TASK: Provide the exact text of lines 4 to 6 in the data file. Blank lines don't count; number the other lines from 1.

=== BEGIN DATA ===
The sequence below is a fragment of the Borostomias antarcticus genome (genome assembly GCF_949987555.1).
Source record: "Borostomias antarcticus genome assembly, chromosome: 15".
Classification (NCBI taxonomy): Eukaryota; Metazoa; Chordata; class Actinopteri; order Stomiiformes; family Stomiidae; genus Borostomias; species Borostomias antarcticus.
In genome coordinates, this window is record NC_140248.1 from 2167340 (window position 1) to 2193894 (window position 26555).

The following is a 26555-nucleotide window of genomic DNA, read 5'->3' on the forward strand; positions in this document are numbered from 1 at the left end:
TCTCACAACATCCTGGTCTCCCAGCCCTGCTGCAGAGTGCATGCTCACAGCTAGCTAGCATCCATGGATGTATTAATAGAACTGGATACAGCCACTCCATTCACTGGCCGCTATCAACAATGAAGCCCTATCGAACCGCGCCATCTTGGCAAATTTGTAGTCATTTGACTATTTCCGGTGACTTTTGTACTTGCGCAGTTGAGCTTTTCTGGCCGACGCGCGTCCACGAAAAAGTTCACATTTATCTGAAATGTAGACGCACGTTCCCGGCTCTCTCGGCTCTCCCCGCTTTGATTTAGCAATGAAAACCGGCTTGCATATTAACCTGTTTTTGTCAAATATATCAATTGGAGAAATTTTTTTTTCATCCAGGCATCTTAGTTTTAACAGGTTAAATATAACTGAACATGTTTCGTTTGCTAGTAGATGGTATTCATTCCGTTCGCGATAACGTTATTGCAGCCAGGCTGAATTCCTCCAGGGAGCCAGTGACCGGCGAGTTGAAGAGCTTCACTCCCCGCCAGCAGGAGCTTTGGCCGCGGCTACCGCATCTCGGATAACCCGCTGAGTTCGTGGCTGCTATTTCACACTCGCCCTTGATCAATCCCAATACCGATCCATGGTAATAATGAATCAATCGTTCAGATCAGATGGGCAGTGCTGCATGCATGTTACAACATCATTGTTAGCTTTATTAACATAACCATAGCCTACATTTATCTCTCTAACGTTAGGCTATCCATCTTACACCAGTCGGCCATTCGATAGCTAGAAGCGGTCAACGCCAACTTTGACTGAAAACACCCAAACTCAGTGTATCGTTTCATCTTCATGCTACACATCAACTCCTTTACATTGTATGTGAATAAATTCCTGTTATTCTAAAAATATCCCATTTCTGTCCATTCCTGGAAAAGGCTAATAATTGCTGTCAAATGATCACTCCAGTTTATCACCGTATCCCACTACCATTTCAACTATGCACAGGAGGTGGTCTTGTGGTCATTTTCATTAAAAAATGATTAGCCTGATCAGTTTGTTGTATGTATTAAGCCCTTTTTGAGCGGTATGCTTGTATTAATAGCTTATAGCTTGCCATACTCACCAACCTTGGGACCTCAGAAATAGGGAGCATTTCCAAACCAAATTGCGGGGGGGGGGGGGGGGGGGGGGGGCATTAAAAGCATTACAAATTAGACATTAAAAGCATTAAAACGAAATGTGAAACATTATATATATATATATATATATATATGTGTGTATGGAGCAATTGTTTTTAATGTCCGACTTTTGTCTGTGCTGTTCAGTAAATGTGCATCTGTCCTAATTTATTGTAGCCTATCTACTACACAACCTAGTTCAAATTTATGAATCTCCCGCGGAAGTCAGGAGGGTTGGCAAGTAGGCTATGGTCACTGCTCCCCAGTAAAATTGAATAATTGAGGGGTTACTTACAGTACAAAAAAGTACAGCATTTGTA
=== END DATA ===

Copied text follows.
In genome coordinates, this window is record NC_140248.1 from 2167340 (window position 1) to 2193894 (window position 26555).

The following is a 26555-nucleotide window of genomic DNA, read 5'->3' on the forward strand; positions in this document are numbered from 1 at the left end:
TCTCACAACATCCTGGTCTCCCAGCCCTGCTGCAGAGTGCATGCTCACAGCTAGCTAGCATCCATGGATGTATTAATAGAACTGGATACAGCCACTCCATTCACTGGCCGCTATCAACAATGAAGCCCTATCGAACCGCGCCATCTTGGCAAATTTGTAGTCATTTGACTATTTCCGGTGACTTTTGTACTTGCGCAGTTGAGCTTTTCTGGCCGACGCGCGTCCACGAAAAAGTTCACATTTATCTGAAATGTAGACGCACGTTCCCGGCTCTCTCGGCTCTCCCCGCTTTGATTTAGCAATGAAAACCGGCTTGCATATTAACCTGTTTTTGTCAAATATATCAATTGGAGAAATTTTTTTTTCATCCAGGCATCTTAGTTTTAACAGGTTAAATATAACTGAACATGTTTCGTTTGCTAGTAGATGGTATTCATTCCGTTCGCGATAACGTTATTGCAGCCAGGCTGAATTCCTCCAGGGAGCCAGTGACCGGCGAGTTGAAGAGCTTCACTCCCCGCCAGCAGGAGCTTTGGCCGCGGCTACCGCATCTCGGATAACCCGCTGAGTTCGTGGCTGCTATTTCACACTCGCCCTTGATCAATCCCAATACCGATCCATGGTAATAATGAATCAATCGTTCAGATCAGATGGGCAGTGCTGCATGCATGTTACAACATCATTGTTAGCTTTATTAACATAACCATAGCCTACATTTATCTCTCTAACGTTAGGCTATCCATCTTACACCAGTCGGCCATTCGATAGCTAGAAGCGGTCAACGCCAACTTTGACTGAAAACACCCAAACTCAGTGTATCGTTTCATCTTCATGCTACACATCAACTCCTTTACATTGTATGTGAATAAATTCCTGTTATTCTAAAAATATCCCATTTCTGTCCATTCCTGGAAAAGGCTAATAATTGCTGTCAAATGATCACTCCAGTTTATCACCGTATCCCACTACCATTTCAACTATGCACAGGAGGTGGTCTTGTGGTCATTTTCATTAAAAAATGATTAGCCTGATCAGTTTGTTGTATGTATTAAGCCCTTTTTGAGCGGTATGCTTGTATTAATAGCTTATAGCTTGCCATACTCACCAACCTTGGGACCTCAGAAATAGGGAGCATTTCCAAACCAAATTGCGGGGGGGGGGGGGGGGGGGGGGGGCATTAAAAGCATTACAAATTAGACATTAAAAGCATTAAAACGAAATGTGAAACATTATATATATATATATATATATATATGTGTGTATGGAGCAATTGTTTTTAATGTCCGACTTTTGTCTGTGCTGTTCAGTAAATGTGCATCTGTCCTAATTTATTGTAGCCTATCTACTACACAACCTAGTTCAAATTTATGAATCTCCCGCGGAAGTCAGGAGGGTTGGCAAGTAGGCTATGGTCACTGCTCCCCAGTAAAATTGAATAATTGAGGGGTTACTTACAGTACAAAAAAGTACAGCATTTGTA